1 gallon room temperature water
1-1/2 c kosher salt
1/2 c brown sugar (light or dark)
A 4 pound (more or less) chicken, preferably organic and/or locally raised
1 c bourbon
1/2 c maple syrup
2 TB dark brown sugar
Big pinch cayenne pepper or red pepper flakes

Dissolve the salt and sugar in the water. If there’s a giblet packet inside the chicken, remove it and save for other uses. Truss the chicken, which means to use cotton kitchen string to tie the ends of the drumsticks together and to wrap the main part of the chicken so that the wings are held against the body. Immerse the chicken in the brine, weigh down with a plate if needed to keep the bird submerged, and refrigerate for 20-24 hours.

Remove the chicken, rinse, and pat dry. Discard the brine. Place chicken on a rack, uncovered, and refrigerate for at least 8 hours and up to a day. This dries out the skin and makes for better penetration of the smoke flavor.

Combine the bourbon, syrup, 2 TB sugar, and cayenne in a small, heavy bottomed saucepan and simmer, stirring, until reduced to about a cup. Let cool. If the glaze has reduced too much and is very stiff, add some water and stir over heat to thin it out.

Smoke the chicken at 200-220 degrees. I prefer mesquite or hickory for this, I think fruit woods would have too delicate a flavor. After about 90 minutes, remove the chicken and brush all over with about half the glaze. Return to the smoker until the internal temperature in the thigh is 165 degrees. Total smoking time will probably be 3 to 4 hours depending on the temperature used and the size of the chicken.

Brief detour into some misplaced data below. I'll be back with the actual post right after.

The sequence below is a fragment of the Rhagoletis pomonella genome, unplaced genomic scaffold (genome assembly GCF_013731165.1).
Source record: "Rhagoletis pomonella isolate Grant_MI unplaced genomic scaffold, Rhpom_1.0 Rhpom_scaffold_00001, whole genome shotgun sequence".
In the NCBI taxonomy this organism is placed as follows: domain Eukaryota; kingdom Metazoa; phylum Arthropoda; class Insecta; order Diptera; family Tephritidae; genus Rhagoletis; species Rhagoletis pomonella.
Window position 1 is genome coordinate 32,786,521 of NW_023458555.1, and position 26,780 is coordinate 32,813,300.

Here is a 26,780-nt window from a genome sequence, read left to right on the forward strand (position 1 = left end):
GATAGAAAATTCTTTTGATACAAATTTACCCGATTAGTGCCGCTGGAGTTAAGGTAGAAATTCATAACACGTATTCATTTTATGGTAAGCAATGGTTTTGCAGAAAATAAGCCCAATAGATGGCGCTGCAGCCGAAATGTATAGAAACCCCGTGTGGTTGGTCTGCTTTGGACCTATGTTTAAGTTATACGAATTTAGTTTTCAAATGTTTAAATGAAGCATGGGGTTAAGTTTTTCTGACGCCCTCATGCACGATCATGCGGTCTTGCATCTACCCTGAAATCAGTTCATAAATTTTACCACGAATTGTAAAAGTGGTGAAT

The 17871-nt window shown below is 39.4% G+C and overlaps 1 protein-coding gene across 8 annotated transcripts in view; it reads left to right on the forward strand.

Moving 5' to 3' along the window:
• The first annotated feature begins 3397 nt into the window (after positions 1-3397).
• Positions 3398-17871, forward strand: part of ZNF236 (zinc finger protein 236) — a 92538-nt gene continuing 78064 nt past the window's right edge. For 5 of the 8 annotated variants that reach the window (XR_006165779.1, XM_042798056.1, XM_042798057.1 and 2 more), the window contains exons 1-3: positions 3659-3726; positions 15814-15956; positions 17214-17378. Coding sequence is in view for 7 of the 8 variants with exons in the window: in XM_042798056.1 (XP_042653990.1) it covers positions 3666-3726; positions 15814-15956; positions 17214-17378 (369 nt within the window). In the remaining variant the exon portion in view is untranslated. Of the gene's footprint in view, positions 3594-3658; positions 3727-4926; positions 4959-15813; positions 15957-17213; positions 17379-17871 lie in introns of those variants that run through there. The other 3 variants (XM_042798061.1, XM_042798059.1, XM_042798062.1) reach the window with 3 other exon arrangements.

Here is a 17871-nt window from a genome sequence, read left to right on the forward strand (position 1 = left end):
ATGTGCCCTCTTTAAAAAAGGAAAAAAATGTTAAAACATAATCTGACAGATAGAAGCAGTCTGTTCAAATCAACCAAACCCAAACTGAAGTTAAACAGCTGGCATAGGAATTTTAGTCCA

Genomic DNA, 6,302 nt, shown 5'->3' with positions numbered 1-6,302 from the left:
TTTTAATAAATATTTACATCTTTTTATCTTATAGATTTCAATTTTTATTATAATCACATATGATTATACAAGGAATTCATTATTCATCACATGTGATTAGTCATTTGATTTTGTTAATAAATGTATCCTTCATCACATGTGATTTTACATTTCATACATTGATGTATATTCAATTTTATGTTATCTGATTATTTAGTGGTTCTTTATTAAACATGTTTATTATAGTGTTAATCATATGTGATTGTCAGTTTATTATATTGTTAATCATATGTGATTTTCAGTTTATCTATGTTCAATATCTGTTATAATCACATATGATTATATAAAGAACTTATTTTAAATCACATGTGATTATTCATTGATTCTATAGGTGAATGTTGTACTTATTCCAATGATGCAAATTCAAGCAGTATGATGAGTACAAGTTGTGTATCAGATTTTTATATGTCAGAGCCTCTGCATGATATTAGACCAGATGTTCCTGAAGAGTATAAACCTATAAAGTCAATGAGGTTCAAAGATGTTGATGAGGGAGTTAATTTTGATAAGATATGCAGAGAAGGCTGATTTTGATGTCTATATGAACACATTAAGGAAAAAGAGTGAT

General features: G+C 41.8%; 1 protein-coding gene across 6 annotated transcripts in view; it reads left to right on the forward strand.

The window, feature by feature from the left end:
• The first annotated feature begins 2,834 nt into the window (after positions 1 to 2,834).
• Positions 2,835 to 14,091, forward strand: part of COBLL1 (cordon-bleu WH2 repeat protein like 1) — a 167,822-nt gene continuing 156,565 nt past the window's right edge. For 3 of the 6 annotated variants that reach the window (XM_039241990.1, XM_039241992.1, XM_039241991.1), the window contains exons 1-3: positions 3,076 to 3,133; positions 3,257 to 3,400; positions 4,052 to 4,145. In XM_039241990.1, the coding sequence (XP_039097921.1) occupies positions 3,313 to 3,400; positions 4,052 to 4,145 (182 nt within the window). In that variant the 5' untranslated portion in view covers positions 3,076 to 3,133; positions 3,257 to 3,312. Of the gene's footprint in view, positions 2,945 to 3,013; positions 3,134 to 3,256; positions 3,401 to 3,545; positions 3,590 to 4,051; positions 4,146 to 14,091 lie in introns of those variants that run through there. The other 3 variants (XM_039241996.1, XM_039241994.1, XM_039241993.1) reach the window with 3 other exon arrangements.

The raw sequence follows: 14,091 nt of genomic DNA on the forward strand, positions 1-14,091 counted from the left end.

Remove the chicken from the smoker and brush with the remaining glaze. It is now ready to serve.

Chicken wild rice soup in the slow cooker

February 15, 2015

An old favorite made even easier by use of the slow cooker. Freezes well.

1 c raw wild rice, rinsed (see note 1 below)
2 boneless, skinless chicken breasts, about 1 lb
1 c diced onion
1/2 c each diced celery and carrot
1-1/2 tsp poultry seasoning (see note 2 below)
A few grindings of black pepper
1/2 c dry white wine or 1/3 c dry white vermouth
6 c chicken stock (if homemade is not available, I like Swanson’s low sodium)
about 2 c water or milk
1/2 stick butter (optional)

Note 1: Wild rice is not really a rice but the seed of a grass. Still, the seeds are shaped like rice grains, hence the name. There are two kinds: Cultivated wild rice is (well, duh) cultivated, it is mechanically harvested and dried under artificial heat. The grains are very dark, almost black. Natural wild rice is harvested by hand from wild growing plants and dried without artificial heat. The grains are brown to dark brown. It is more expensive, but a lot tastier. This recipe will work with either kind, but will be better with the natural wild rice.